Mr. Baker to Mr. Gresham.
Managua, Nicaragua, December 26, 1893.
(Received January 12, 1894.)
Sir: Referring to my dispatch No. 170, of December 9, I beg to say that the troubles between Nicaragua and Honduras still continue.
The Honduranean refugees in this country, about 1,600 strong, and armed and equipped by Nicaragua, crossed the border of Honduras and marched against the Honduranean villages of Cholutua and Corpus. No details are known of their success so far, though there are reports of their defeat by the forces of Vasquez. The Nicaraguans, about 3,000 strong, are on the border as an army of observation, and are awaiting acts of hostility of Vasquez against Nicaragua to cross the frontier also and aid the Honduranean invaders, who are now under the leadership of Policarpo Bonilla.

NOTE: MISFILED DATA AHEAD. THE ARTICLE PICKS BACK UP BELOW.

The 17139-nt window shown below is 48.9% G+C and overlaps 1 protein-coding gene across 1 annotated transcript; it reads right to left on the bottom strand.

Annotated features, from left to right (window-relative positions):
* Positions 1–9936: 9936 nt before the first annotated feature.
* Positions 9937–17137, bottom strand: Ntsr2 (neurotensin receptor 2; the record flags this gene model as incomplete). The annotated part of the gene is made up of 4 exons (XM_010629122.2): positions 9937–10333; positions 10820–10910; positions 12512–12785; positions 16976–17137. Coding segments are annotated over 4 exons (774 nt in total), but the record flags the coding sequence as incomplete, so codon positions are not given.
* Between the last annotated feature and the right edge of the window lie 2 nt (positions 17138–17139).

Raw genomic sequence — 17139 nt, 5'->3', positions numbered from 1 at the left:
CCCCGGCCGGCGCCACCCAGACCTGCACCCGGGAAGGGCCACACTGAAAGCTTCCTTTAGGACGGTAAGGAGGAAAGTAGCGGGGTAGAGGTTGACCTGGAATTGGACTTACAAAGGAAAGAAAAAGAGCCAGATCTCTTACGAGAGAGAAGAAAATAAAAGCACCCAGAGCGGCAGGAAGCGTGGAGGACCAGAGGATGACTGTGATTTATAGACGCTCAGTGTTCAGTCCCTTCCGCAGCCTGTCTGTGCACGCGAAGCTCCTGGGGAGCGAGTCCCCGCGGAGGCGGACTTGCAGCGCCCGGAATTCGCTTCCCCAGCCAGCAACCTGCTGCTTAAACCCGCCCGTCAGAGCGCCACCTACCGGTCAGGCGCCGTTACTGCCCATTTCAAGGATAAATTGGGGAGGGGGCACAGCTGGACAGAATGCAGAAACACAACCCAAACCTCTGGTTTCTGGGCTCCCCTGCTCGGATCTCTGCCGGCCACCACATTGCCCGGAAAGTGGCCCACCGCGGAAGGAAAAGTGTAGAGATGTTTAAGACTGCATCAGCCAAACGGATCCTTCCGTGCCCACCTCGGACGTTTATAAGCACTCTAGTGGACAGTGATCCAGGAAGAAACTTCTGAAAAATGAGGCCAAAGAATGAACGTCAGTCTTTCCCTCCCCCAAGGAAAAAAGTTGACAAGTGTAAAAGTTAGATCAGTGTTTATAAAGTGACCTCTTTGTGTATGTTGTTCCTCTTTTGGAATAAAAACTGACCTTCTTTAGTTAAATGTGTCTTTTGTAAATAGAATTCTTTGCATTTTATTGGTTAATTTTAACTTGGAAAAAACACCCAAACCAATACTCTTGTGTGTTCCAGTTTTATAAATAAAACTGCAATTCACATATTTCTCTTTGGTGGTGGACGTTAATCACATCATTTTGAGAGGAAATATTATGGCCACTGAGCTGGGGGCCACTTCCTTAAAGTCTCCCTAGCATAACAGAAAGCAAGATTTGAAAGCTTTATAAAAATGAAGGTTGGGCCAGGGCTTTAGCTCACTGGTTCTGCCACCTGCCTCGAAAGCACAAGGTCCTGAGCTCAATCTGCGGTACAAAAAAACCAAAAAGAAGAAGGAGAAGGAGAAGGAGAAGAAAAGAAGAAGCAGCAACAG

It is very difficult to obtain authentic news, as the means of communication with the frontier are exceedingly meager, and the Government jealously keeps from the public any information in the least unsatisfactory.
It has been the general impression here, since the time the Honduranean refugees aided the Leon Liberals in taking Managua, that there was an understanding with them to help them in a revolution against Vasquez, and present events seem to justify that belief. I shall keep the Department advised of all authentic news I shall get from the seat of war.
I beg to remain, etc.,